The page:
Essay writing

Write an original short story based on the following

Write an original short story based on the following: “True friend are like diamonds, precious and rare, False friends are like autumn leaves, found everywhere.”

Flash Education essay writing

The sports and Athletics section of the college was in a mess. Colossal (= of giant proportion) embezzlements (= misappropriation of funds), neglect of sports equipment and similar other lapses were eating into its vitals (= life-giving elements). There were faint murmurs among the students when the college got a new and determined Principal.

Sharadindu was unwilling to accept the post of the Athletic

President, but he could not curtly (= in a rough manner) set aside his Principal’s appeal. The annual athletic sports and games were neigh (= near). The Principal told Sharadindu that it was his acid test.

Sharadindu decided to conduct the events with the help of his trusted colleagues, whom he considered to be like-minded and of proven worth. They were: Krishnendu, Ranjan, Paritosh and Bikash.

Of the lot (= group) above, Sharadindu was the youngest. He had lost his father early in life and was thrown upon his grandfather who was a noted advocate in the Bar. Naturally, he was never in want. On the contrary, his friends knew that his salary – a small pittance (= negligible amount) – was, in a way his pocket expense. The Rai Bahadur, his grandfather, maintained him as ever, service or no service.

His friends were seriously active in finding a good residence for him. Paritosh obtained for him a good cook-cum-servant. The Rai Bahadur once came in his car to see how his charge (= boy that was his responsibility) was doing. He saw the four friends and felt at rest. In time Sharadindu’s house becomes a regular adda (= gossip- centre). Not the four alone, even others followed suit.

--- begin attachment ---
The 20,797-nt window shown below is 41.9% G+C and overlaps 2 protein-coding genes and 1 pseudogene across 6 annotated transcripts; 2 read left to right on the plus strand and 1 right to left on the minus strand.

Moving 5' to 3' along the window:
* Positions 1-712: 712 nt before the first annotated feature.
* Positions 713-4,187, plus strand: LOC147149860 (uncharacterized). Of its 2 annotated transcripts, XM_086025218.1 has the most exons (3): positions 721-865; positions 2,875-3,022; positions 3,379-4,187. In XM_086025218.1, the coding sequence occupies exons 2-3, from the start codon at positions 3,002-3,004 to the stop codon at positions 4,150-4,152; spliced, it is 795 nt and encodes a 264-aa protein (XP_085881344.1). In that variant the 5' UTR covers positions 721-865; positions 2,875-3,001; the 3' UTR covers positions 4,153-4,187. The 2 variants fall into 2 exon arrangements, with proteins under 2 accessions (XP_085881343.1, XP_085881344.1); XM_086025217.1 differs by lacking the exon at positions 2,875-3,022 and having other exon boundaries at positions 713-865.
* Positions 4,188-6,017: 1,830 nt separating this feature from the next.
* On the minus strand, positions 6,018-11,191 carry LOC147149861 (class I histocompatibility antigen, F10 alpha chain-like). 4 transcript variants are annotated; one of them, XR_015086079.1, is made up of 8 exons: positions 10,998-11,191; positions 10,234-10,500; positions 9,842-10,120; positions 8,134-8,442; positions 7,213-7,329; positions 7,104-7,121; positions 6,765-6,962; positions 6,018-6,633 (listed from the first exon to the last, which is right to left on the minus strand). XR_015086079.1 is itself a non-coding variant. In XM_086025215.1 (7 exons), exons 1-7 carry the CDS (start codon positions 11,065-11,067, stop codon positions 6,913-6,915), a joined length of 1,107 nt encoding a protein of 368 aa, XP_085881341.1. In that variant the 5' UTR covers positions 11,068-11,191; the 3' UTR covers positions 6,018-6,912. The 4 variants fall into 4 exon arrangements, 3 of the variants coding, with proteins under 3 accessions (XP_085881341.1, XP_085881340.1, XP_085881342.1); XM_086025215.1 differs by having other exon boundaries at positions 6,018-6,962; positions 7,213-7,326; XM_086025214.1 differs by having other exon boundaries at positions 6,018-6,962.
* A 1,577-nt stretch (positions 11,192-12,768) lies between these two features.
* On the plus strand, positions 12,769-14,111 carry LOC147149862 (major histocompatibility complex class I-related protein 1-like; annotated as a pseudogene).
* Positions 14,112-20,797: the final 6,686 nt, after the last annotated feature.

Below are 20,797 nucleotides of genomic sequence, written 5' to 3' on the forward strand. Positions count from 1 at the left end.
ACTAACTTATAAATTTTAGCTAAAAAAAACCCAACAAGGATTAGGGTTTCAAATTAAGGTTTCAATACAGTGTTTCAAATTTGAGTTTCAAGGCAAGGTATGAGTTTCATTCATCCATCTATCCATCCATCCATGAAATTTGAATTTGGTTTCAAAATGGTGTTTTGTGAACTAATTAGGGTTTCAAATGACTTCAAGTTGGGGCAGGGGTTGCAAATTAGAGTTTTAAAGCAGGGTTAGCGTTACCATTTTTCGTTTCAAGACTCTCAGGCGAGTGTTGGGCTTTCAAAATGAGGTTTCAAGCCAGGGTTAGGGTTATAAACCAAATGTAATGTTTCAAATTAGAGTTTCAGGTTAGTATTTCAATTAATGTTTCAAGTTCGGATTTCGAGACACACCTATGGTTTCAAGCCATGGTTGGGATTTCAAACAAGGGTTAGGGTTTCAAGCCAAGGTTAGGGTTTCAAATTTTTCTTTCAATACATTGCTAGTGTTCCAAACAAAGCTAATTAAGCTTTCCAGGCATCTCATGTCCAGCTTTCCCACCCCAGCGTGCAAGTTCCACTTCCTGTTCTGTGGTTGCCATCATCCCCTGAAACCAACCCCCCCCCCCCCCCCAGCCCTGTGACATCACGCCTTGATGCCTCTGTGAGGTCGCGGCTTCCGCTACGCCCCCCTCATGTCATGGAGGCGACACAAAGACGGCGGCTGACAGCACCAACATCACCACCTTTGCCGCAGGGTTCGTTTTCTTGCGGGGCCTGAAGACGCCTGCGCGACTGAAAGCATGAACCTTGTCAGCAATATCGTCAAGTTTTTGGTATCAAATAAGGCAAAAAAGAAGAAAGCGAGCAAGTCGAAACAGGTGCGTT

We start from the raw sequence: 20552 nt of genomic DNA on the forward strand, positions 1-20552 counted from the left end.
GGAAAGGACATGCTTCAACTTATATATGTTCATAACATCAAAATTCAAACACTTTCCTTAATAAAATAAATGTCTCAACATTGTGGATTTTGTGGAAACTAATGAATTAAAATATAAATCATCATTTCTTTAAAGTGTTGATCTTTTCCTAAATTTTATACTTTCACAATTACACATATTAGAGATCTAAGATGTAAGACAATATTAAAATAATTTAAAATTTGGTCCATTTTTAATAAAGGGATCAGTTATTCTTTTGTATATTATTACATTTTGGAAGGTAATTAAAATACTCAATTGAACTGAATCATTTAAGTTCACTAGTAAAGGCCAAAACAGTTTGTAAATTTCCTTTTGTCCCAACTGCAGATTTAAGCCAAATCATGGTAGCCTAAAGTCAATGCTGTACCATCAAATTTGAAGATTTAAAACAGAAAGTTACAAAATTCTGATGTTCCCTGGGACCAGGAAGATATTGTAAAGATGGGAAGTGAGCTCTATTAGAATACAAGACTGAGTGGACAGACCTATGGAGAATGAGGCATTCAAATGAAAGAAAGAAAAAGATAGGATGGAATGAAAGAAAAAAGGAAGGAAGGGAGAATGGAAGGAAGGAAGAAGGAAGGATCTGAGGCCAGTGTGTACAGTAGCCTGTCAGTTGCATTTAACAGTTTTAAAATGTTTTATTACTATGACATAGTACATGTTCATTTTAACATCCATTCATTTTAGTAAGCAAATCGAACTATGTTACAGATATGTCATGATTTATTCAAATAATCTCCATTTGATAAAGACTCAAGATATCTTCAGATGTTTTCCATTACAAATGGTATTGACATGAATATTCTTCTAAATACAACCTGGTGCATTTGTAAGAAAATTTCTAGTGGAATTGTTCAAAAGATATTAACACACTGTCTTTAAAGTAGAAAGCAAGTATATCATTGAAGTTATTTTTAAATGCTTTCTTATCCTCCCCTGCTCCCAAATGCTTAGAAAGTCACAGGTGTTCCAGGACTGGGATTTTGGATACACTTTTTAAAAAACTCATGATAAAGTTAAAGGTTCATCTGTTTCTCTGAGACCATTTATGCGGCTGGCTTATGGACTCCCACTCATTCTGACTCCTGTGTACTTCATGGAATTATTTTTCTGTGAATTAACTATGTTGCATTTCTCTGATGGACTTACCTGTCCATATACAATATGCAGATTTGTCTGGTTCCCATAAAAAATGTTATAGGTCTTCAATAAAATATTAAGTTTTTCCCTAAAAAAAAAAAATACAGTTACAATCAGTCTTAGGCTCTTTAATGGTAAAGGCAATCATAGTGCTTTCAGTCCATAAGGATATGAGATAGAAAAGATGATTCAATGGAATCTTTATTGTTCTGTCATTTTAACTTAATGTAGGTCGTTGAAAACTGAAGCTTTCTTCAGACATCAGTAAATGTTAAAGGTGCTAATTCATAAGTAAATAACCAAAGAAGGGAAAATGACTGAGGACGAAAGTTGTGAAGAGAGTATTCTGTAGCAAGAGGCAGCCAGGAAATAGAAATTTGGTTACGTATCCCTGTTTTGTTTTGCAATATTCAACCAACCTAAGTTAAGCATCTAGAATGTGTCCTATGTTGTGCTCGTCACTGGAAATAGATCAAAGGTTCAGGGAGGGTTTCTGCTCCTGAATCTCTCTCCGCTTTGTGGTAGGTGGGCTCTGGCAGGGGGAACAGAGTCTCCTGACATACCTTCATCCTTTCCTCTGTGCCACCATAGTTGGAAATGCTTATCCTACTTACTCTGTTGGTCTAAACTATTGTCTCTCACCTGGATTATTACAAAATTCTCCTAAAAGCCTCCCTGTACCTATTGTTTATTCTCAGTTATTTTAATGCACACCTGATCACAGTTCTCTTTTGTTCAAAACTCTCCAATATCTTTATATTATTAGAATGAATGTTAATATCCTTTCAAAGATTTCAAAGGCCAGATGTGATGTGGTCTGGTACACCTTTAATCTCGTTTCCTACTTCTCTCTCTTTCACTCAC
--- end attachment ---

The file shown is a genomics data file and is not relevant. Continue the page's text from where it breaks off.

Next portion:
Needless to mention that all these preceded the athletic event. However, the five sat together to sort out the problems. The principal amount was, naturally, entrusted to Sharadindu in a cheque. In the instance of Paritosh, the PTI (Physical Training Instructor) was given a small sum for the dressing of the field. Sharadindu found him a hard-working young man. He was poor apparently and seemed little to betray. But, poverty sometimes, compels a man, Sharadindu thought. Moreover, all four of his trustworthy friends could not be disbelieved. In one voice they

spoke against him. “Ranjan, should we not give our PTI part of the prizes to be purchased? It will lessen our burden, too.” Sharadindu suggested.

“Sharat, you don’t know these low-bred creatures. You know, he is brash and impertinent. He lives on commissions, and do you know, his friend maintains a sports emporium. Nonsense, Emporium! My foot – a ghost of a shop to smuggle (= pass on illegally) fake stuff”. Ranjan’s language and mood seemed too genuine for his friend to doubt. After a while, again he said, “Our new Principal would have sacked (dismissed) him for all that he is worth but for Paritosh.”